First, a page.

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There are well known bounds for $W_0$, the "principal" real-valued branch of the Lambert-W function. For example, $W_0(x)$ lies between $\log x - \log\log x$ and $\log x - \frac{1}{2}\log \log x$, and associated big-O asymptotics of $W_0$ as $x\rightarrow\infty$.

What about bounds for $W_{-1}(x)$, the other real-valued branch of the Lambert-W function as $x\rightarrow 0^-$? The limit is well-known to be $-\infty$, but how fast does $W_{-1}(x)$ approach the limit? Are $O$ asymptotics known in terms of more elementary functions such as powers and logs?

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First, if $x \in ]-1/e,0[$, one has $1 < -W_{-1}(x) \leq -\frac{1}{x}$ (it is easy to prove that these inequalities are equivalent to $-1/e < x \leq \frac{\exp(1/x)}{x}$, and that is true here). Then $0 < \ln(-W_{-1}(x)) \leq -\ln(-x)$.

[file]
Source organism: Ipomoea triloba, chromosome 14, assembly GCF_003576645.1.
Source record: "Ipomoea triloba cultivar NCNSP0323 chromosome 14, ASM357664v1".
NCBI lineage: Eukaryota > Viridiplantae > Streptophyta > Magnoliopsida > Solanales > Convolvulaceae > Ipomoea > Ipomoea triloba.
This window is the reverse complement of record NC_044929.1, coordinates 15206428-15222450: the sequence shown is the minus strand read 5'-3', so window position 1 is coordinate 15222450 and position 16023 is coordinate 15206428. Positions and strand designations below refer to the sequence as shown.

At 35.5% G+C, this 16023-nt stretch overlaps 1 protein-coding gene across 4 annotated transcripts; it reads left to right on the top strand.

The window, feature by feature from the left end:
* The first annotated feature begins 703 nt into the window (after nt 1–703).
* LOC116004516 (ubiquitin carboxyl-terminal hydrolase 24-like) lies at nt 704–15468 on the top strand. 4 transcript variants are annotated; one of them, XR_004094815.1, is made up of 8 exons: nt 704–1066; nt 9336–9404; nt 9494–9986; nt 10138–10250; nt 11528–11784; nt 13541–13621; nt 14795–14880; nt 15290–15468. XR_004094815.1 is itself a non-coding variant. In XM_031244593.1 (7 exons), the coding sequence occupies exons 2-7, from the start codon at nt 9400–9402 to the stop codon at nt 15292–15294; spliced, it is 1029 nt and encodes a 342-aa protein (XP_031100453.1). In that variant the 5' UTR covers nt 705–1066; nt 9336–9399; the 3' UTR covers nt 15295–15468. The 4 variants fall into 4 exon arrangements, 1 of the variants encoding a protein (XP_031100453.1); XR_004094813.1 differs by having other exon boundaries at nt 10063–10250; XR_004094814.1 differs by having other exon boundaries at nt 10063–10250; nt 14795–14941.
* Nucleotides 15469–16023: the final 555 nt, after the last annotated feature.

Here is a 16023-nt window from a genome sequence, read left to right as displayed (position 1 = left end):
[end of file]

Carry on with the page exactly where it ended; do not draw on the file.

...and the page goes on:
Since $W_{-1}(x)\exp(W_{-1}(x)) = x$, the above inequalities yield $1 < -W_{-1}(x) = -\ln(-x)+\ln(-W_{-1}(x)) \leq -2\ln(-x)$ (of course, one cas replace 2 by another suitable constant, if I only look for an asymptotic behavior, as we shall see). Finally, this gives $0 < \ln(-W_{-1}(x)) < 2\ln(-\ln(-x))$. Combine everything here, and you already have $W_{-1}(x) = \ln(-x) + O(\ln(-\ln(-x)))$ as $x \to 0^-$. One can do better, by reinjecting this estimate in the identity $W_{-1}(x) = \ln(-x) - \ln(-W_{-1}(x))$, and one obstains $W_{-1}(x) = \ln(-x) - \ln(-\ln(-x)) + O\left(\frac{\ln(-\ln(-x))}{\ln(-x)}\right)$.

You may find some interets in reading "Asymptotic methods in analysis" by De Bruijn, the methods used to write $W_0$ as an infinite sum of powers involving $\ln$ can be used with $W_{-1}$, I guess.

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